Liability for construction defects in New Jersey

On Behalf of | Apr 9, 2022 | Construction Defects |

Construction defects are a common occurrence in buildings in New Jersey. Errors happen all the time, and most of them are not premeditated. However, you should not suffer consequences for such defects. Instead, you should find a way to have them corrected, especially if it wasn’t your fault. Here’s what you need to know.

Types of liability construction defects

There are several types of liability for defects in construction. They depend on the contract type as well as the conduct of the contractor or sub-contractor:

Contractual liability: This occurs when a business owner enters into a contract with a contractor, and the contractor fails to live up to his or her obligations. To establish contractual liability, you typically need to show that there was a valid contract in place, the contractor failed to perform their obligations under the contract, and as a result, you suffered damages.

Tort liability: Tort liability often arises when a contractor negligently performs its duties. To prove this, you will need to show that the contractor owed you a duty of care, breached that duty, and as a result, you suffered damages.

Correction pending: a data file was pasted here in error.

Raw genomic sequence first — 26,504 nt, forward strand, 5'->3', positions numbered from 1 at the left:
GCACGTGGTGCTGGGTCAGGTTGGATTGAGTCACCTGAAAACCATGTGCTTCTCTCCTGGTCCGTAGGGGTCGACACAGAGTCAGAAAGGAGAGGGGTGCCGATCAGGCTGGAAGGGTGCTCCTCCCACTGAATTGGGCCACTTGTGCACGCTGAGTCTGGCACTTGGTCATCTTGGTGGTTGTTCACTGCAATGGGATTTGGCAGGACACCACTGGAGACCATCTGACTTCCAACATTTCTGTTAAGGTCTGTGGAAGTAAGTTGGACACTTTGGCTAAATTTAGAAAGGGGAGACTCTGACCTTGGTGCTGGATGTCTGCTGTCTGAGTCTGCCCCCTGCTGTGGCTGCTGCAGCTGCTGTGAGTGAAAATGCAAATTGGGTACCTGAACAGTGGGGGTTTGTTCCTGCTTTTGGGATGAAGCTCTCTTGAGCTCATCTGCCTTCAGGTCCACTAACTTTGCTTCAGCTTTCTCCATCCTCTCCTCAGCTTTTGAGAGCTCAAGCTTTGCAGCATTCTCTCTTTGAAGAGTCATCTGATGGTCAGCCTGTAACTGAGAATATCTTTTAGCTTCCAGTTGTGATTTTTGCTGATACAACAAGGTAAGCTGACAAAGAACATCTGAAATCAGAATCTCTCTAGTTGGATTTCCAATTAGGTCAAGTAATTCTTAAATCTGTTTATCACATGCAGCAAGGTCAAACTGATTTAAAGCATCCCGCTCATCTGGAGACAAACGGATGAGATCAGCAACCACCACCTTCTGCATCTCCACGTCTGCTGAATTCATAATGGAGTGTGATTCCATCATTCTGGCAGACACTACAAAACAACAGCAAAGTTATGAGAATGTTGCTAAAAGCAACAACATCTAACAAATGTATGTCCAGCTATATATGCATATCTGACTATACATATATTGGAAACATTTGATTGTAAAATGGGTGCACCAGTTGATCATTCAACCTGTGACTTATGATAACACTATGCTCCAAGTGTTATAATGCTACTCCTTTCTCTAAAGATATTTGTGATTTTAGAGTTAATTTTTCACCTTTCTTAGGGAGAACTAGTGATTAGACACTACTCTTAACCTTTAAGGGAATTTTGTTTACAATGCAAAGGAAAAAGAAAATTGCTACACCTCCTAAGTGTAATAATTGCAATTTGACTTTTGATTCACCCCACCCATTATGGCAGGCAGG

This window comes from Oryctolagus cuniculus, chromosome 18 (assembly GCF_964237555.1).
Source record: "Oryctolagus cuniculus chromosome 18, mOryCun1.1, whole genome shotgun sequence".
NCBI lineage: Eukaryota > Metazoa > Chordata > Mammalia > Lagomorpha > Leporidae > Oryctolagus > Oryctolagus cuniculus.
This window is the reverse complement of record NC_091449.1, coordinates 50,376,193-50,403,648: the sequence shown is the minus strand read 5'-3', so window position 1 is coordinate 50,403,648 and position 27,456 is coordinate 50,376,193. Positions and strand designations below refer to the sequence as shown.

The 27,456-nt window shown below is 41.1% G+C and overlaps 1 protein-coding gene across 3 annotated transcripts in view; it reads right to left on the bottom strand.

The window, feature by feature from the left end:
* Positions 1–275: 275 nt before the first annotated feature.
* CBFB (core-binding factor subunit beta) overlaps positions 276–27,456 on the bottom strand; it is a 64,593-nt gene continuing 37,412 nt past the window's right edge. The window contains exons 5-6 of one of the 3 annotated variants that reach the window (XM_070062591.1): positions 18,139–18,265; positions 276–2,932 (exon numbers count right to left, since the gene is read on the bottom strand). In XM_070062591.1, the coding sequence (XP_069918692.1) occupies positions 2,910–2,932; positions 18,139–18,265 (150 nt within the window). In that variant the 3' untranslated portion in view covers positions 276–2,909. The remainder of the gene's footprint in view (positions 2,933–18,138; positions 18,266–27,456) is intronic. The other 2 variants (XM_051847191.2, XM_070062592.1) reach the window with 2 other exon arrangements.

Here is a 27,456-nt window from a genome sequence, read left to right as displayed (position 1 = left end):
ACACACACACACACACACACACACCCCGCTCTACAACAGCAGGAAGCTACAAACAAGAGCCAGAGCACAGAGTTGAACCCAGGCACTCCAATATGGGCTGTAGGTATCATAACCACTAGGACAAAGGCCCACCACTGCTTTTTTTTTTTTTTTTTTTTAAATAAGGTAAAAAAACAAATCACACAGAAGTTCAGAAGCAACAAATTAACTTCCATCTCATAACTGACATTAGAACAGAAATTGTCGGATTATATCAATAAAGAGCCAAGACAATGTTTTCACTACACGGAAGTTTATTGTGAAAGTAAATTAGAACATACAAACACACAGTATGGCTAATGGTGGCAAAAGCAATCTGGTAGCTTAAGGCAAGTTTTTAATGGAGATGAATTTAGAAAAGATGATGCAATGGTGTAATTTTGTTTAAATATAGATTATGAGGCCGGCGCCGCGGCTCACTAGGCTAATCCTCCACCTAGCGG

Third-party liability: This is where someone other than the contractor or you are responsible for the construction defects. For example, if a manufacturer of construction materials fails to test its products properly, and those products end up causing defects, that manufacturer may be liable for those defects.

Dealing with construction defects in New Jersey

Document the defects – If you discover construction defects in your business, it is important to document them promptly. This will help you to preserve any evidence that may be relevant to a potential claim.

Notify the contractor – Notify the contractor of the defects you discovered on your property. This will give them the opportunity to investigate and take steps to correct the problem.

Deal with any disputes that arise – The contractor or manufacturer can refuse to repair or pay for damages they are liable for. You can be forced to sue them if they can’t negotiate or arbitrate a sensible solution.

If you’re considering suing for construction liability defects, do so within six years of discovery. New Jersey court can dismiss your claim if you take too long to address your issues.

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